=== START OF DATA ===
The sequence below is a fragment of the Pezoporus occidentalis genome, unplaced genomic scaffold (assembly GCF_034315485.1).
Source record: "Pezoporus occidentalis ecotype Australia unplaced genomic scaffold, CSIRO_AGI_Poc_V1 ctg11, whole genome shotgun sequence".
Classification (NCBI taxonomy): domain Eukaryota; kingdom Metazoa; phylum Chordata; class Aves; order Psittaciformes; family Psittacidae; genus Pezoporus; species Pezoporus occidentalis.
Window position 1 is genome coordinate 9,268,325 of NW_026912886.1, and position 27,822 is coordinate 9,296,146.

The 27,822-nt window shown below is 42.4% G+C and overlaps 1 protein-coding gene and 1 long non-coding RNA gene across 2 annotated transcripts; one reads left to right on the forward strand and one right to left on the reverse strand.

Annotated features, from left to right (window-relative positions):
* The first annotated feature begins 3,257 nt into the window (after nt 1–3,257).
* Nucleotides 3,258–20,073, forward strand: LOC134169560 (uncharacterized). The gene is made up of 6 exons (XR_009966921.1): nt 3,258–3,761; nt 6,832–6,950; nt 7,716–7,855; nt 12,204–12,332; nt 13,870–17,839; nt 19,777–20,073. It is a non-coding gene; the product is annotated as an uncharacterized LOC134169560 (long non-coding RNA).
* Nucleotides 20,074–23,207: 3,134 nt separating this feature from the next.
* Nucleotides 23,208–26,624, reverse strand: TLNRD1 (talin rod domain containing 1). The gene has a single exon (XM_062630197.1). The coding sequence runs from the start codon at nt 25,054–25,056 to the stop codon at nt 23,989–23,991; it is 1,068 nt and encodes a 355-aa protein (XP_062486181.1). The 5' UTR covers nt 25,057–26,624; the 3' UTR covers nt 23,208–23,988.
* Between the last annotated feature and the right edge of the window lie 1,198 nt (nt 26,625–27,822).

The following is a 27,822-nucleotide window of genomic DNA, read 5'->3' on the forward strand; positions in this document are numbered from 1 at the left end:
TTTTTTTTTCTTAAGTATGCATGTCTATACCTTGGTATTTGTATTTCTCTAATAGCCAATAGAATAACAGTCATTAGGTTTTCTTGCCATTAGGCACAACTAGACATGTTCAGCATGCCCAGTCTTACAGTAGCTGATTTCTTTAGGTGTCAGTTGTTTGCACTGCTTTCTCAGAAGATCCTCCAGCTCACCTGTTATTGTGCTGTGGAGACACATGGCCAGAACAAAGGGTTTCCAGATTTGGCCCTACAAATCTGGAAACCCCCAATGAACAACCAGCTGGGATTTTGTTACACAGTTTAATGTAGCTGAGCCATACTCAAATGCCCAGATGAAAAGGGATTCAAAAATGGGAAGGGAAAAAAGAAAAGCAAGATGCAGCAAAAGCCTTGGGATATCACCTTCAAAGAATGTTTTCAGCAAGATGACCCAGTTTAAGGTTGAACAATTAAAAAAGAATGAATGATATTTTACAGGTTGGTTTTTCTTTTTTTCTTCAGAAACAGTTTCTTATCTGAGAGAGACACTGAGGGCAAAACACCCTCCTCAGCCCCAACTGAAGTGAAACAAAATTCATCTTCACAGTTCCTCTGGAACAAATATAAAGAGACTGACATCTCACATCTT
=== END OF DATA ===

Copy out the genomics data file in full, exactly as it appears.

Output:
The sequence below is a fragment of the Pezoporus occidentalis genome, unplaced genomic scaffold (assembly GCF_034315485.1).
Source record: "Pezoporus occidentalis ecotype Australia unplaced genomic scaffold, CSIRO_AGI_Poc_V1 ctg11, whole genome shotgun sequence".
Classification (NCBI taxonomy): domain Eukaryota; kingdom Metazoa; phylum Chordata; class Aves; order Psittaciformes; family Psittacidae; genus Pezoporus; species Pezoporus occidentalis.
Window position 1 is genome coordinate 9,268,325 of NW_026912886.1, and position 27,822 is coordinate 9,296,146.

The 27,822-nt window shown below is 42.4% G+C and overlaps 1 protein-coding gene and 1 long non-coding RNA gene across 2 annotated transcripts; one reads left to right on the forward strand and one right to left on the reverse strand.

Annotated features, from left to right (window-relative positions):
* The first annotated feature begins 3,257 nt into the window (after nt 1–3,257).
* Nucleotides 3,258–20,073, forward strand: LOC134169560 (uncharacterized). The gene is made up of 6 exons (XR_009966921.1): nt 3,258–3,761; nt 6,832–6,950; nt 7,716–7,855; nt 12,204–12,332; nt 13,870–17,839; nt 19,777–20,073. It is a non-coding gene; the product is annotated as an uncharacterized LOC134169560 (long non-coding RNA).
* Nucleotides 20,074–23,207: 3,134 nt separating this feature from the next.
* Nucleotides 23,208–26,624, reverse strand: TLNRD1 (talin rod domain containing 1). The gene has a single exon (XM_062630197.1). The coding sequence runs from the start codon at nt 25,054–25,056 to the stop codon at nt 23,989–23,991; it is 1,068 nt and encodes a 355-aa protein (XP_062486181.1). The 5' UTR covers nt 25,057–26,624; the 3' UTR covers nt 23,208–23,988.
* Between the last annotated feature and the right edge of the window lie 1,198 nt (nt 26,625–27,822).

The following is a 27,822-nucleotide window of genomic DNA, read 5'->3' on the forward strand; positions in this document are numbered from 1 at the left end:
TTTTTTTTTCTTAAGTATGCATGTCTATACCTTGGTATTTGTATTTCTCTAATAGCCAATAGAATAACAGTCATTAGGTTTTCTTGCCATTAGGCACAACTAGACATGTTCAGCATGCCCAGTCTTACAGTAGCTGATTTCTTTAGGTGTCAGTTGTTTGCACTGCTTTCTCAGAAGATCCTCCAGCTCACCTGTTATTGTGCTGTGGAGACACATGGCCAGAACAAAGGGTTTCCAGATTTGGCCCTACAAATCTGGAAACCCCCAATGAACAACCAGCTGGGATTTTGTTACACAGTTTAATGTAGCTGAGCCATACTCAAATGCCCAGATGAAAAGGGATTCAAAAATGGGAAGGGAAAAAAGAAAAGCAAGATGCAGCAAAAGCCTTGGGATATCACCTTCAAAGAATGTTTTCAGCAAGATGACCCAGTTTAAGGTTGAACAATTAAAAAAGAATGAATGATATTTTACAGGTTGGTTTTTCTTTTTTTCTTCAGAAACAGTTTCTTATCTGAGAGAGACACTGAGGGCAAAACACCCTCCTCAGCCCCAACTGAAGTGAAACAAAATTCATCTTCACAGTTCCTCTGGAACAAATATAAAGAGACTGACATCTCACATCTT